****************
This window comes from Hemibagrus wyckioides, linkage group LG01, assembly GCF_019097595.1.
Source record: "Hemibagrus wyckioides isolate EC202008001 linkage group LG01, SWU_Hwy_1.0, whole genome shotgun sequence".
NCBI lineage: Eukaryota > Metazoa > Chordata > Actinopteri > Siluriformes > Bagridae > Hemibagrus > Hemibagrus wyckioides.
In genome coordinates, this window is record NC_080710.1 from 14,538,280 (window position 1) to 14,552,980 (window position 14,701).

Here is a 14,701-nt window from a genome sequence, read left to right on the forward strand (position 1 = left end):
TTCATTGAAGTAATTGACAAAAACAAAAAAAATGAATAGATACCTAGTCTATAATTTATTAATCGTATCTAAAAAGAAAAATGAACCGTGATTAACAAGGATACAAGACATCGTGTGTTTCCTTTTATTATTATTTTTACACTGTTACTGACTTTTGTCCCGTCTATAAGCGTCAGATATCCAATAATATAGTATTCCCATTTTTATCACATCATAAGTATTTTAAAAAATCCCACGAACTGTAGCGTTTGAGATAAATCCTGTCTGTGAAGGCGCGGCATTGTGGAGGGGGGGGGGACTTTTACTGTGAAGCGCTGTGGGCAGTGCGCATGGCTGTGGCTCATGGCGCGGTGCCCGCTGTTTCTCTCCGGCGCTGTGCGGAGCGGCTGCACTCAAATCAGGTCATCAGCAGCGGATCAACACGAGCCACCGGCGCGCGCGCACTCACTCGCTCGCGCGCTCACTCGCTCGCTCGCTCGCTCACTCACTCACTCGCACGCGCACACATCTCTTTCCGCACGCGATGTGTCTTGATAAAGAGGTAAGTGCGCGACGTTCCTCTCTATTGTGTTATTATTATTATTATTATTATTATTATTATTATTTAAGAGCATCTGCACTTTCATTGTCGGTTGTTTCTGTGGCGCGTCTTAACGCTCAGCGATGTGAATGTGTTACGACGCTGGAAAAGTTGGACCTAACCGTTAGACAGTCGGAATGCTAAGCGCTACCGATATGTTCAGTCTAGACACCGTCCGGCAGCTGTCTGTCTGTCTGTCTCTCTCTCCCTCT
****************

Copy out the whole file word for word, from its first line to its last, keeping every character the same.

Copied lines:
This window comes from Hemibagrus wyckioides, linkage group LG01, assembly GCF_019097595.1.
Source record: "Hemibagrus wyckioides isolate EC202008001 linkage group LG01, SWU_Hwy_1.0, whole genome shotgun sequence".
NCBI lineage: Eukaryota > Metazoa > Chordata > Actinopteri > Siluriformes > Bagridae > Hemibagrus > Hemibagrus wyckioides.
In genome coordinates, this window is record NC_080710.1 from 14,538,280 (window position 1) to 14,552,980 (window position 14,701).

Here is a 14,701-nt window from a genome sequence, read left to right on the forward strand (position 1 = left end):
TTCATTGAAGTAATTGACAAAAACAAAAAAAATGAATAGATACCTAGTCTATAATTTATTAATCGTATCTAAAAAGAAAAATGAACCGTGATTAACAAGGATACAAGACATCGTGTGTTTCCTTTTATTATTATTTTTACACTGTTACTGACTTTTGTCCCGTCTATAAGCGTCAGATATCCAATAATATAGTATTCCCATTTTTATCACATCATAAGTATTTTAAAAAATCCCACGAACTGTAGCGTTTGAGATAAATCCTGTCTGTGAAGGCGCGGCATTGTGGAGGGGGGGGGGACTTTTACTGTGAAGCGCTGTGGGCAGTGCGCATGGCTGTGGCTCATGGCGCGGTGCCCGCTGTTTCTCTCCGGCGCTGTGCGGAGCGGCTGCACTCAAATCAGGTCATCAGCAGCGGATCAACACGAGCCACCGGCGCGCGCGCACTCACTCGCTCGCGCGCTCACTCGCTCGCTCGCTCGCTCACTCACTCACTCGCACGCGCACACATCTCTTTCCGCACGCGATGTGTCTTGATAAAGAGGTAAGTGCGCGACGTTCCTCTCTATTGTGTTATTATTATTATTATTATTATTATTATTATTATTTAAGAGCATCTGCACTTTCATTGTCGGTTGTTTCTGTGGCGCGTCTTAACGCTCAGCGATGTGAATGTGTTACGACGCTGGAAAAGTTGGACCTAACCGTTAGACAGTCGGAATGCTAAGCGCTACCGATATGTTCAGTCTAGACACCGTCCGGCAGCTGTCTGTCTGTCTGTCTCTCTCTCCCTCT